There will be a new ETF in Canada starting tomorrow, February 22, the Claymore FTSE RAFI Canadian Index Fund (TSX:CRQ). You can find the press release here [pdf] and here. The FTSE’s RAFI series of indexes are part of a “new range of non-market cap weighted indices” and its “index constituents are weighted using four fundamental factors, rather than market capitalization. These factors include total cash dividends, free cash flow, total sales and book equity value.”
After a little digging I managed to find out exactly what stocks are in the Canadian RAFI index. You can view it in HTML, or you can also view it as a CSV (comma-separated values) file, import it into Excel or OpenOffice Spreadsheet and sort by whatever column you want. I did just that, sorting by weighting, and here’s what you get for the top 10 holdings. They do not say outright what the percent holdings are for each constituent stock, but they give the “% wght RAFI.” This is actually a stock’s percentage within the entire global RAFI index. I used those numbers to come up with the percentage holdings within this Canadian RAFI ETF/Index alone.
|Royal Bank Of Canada||5.50%|
|Bank of Nova Scotia||4.28%|
|Bank of Montreal||3.85%|
|Canadian Imperial Bank of Commerce||3.50%|
|Sun Life Financial||3.04%|
The next 10 stocks in the list are mostly energy/oil/gas stocks. No big surprises although I just had a quick look at the list. There are 63 stocks in total, of which all but 6 pay a dividend (or have paid “some” dividend before) and 27 of them yield greater than 2%. The stocks are still very much weighted by their market capitalization as you can see here:
It makes me wonder why it is called a non-market cap index. They have used factors such as “total cash dividends, free cash flow, total sales and book equity value” which (I guess) are directly or indirectly correlated to the market capitalization (looking at the factors they used, it makes sense). Why is “total sales” used as a “factor”? I would never want to buy a stock just because it had high revenue. If they are spending 10 times as much it does not really matter now does it? Using “book equity value” makes some sense though. If a company stock has skyrocketed a la Nortel Networks, it’s book value may not necessarily go up, meaning that this index/ETF will not start overweighting in momentum stocks. On the other hand, all things considered equal, I am not sure that a stock with a higher book value really makes a better investment.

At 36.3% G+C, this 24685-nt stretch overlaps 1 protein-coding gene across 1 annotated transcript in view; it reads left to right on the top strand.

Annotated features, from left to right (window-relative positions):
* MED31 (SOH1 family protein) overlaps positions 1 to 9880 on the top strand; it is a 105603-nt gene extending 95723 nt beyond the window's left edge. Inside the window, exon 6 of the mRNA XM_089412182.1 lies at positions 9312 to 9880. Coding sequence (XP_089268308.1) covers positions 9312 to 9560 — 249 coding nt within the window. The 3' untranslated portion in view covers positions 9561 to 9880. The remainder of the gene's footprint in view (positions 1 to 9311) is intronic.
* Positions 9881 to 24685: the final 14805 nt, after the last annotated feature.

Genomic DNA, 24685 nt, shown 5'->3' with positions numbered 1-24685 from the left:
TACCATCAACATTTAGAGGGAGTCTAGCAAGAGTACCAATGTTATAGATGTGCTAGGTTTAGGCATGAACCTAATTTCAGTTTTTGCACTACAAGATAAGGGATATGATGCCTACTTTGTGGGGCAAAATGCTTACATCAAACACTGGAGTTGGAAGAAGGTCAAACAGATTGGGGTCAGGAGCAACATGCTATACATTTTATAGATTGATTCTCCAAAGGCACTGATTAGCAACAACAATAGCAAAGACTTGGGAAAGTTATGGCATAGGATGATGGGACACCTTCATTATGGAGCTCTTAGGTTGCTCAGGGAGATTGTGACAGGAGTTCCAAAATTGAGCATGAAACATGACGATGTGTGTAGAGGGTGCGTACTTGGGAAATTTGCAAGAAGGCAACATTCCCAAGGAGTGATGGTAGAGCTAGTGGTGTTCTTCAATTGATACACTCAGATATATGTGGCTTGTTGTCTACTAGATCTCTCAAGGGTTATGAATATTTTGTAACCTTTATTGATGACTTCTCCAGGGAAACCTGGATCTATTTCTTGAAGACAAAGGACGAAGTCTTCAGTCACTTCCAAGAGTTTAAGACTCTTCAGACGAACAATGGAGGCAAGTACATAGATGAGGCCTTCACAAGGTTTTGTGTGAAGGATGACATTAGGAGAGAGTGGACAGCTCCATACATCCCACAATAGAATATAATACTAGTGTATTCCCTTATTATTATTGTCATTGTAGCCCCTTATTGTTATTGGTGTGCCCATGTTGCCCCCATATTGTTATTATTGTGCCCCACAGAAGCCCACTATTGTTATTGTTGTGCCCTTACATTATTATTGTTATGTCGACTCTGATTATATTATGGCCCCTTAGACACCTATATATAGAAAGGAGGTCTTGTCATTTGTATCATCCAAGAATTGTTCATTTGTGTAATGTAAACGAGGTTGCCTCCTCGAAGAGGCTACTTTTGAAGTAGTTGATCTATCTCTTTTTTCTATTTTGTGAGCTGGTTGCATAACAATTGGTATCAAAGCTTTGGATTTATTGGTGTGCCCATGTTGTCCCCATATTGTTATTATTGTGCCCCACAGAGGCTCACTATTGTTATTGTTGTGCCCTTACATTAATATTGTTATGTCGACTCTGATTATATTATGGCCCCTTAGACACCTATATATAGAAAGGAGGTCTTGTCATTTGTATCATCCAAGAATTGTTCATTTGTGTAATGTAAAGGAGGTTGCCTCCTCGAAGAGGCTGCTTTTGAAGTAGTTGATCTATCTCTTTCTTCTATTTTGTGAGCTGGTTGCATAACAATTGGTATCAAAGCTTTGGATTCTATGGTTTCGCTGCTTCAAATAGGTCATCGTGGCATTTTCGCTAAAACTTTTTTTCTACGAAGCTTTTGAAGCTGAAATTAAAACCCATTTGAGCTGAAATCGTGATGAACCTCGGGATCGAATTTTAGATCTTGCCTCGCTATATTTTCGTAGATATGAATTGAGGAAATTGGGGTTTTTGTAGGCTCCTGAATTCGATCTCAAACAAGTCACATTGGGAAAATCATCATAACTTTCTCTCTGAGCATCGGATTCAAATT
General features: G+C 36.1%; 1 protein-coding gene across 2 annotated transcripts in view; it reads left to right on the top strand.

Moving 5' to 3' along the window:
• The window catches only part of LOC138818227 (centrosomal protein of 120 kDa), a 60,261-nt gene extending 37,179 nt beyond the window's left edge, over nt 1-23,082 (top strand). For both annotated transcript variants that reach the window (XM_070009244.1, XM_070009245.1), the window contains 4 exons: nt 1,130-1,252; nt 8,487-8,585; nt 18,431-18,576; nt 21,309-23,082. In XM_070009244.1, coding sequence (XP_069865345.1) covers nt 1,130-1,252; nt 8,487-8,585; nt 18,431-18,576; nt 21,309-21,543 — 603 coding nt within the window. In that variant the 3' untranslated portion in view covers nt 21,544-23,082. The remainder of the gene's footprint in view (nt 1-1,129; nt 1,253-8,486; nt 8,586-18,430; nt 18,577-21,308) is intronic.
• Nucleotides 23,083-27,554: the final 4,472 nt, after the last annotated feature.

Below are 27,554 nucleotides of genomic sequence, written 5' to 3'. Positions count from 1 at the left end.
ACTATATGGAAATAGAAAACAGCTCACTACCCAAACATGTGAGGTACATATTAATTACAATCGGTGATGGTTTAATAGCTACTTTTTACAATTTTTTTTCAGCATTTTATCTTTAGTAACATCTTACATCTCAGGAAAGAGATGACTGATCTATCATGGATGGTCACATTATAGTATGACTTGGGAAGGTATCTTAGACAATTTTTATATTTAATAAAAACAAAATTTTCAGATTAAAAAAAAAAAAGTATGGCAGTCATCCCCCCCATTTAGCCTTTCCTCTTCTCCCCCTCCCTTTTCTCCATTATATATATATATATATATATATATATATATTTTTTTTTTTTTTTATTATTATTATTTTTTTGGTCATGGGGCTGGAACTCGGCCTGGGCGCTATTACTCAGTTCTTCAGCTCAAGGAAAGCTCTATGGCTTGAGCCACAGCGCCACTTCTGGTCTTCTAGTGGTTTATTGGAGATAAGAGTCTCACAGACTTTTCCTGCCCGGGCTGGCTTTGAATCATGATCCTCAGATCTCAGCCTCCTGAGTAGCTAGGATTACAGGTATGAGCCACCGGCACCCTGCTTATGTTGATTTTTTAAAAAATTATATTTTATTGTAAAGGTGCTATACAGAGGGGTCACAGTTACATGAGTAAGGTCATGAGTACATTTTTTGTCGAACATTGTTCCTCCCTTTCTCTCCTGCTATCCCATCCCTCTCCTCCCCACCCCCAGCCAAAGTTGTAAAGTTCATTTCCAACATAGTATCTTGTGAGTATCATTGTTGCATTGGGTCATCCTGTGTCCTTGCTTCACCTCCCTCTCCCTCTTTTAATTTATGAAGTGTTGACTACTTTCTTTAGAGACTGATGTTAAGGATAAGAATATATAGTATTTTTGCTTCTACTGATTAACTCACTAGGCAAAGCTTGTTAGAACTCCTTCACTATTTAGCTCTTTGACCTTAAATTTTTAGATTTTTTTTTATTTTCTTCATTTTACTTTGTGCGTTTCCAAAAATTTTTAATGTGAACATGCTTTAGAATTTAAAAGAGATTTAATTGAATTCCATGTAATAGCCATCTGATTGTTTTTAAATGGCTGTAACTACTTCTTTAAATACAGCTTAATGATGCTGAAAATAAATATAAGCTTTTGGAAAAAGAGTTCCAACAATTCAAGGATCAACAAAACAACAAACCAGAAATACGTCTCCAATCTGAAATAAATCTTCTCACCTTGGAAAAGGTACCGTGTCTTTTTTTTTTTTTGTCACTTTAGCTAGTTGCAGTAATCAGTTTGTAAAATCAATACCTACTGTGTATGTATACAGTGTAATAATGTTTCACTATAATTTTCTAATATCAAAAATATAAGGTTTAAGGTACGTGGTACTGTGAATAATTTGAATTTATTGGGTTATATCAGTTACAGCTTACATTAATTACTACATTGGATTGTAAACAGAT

Personally from what I have seen so far, I liked the TD Select Canadian Value Index Fund better. But this index/ETF compared to the TD/S&P 60 (iUnits XIU) or TD/S&P Composite (iUnits XIC)? I think I am definitely in favour of using those four factors mentioned above compared to just market capitalization for passive index investing. I will have to look into this RAFI Index methodology in greater detail (if I can find details that is). This is a start anyways. At least we now have some other choices available for large cap semi-passive ETFs in Canada after the demise of TD ETFs.
Thanks to the Canadian Capitalist for pointing this out to me in a recent comment to my blog post about non-market cap weighted indexes. He originally blogged about it here.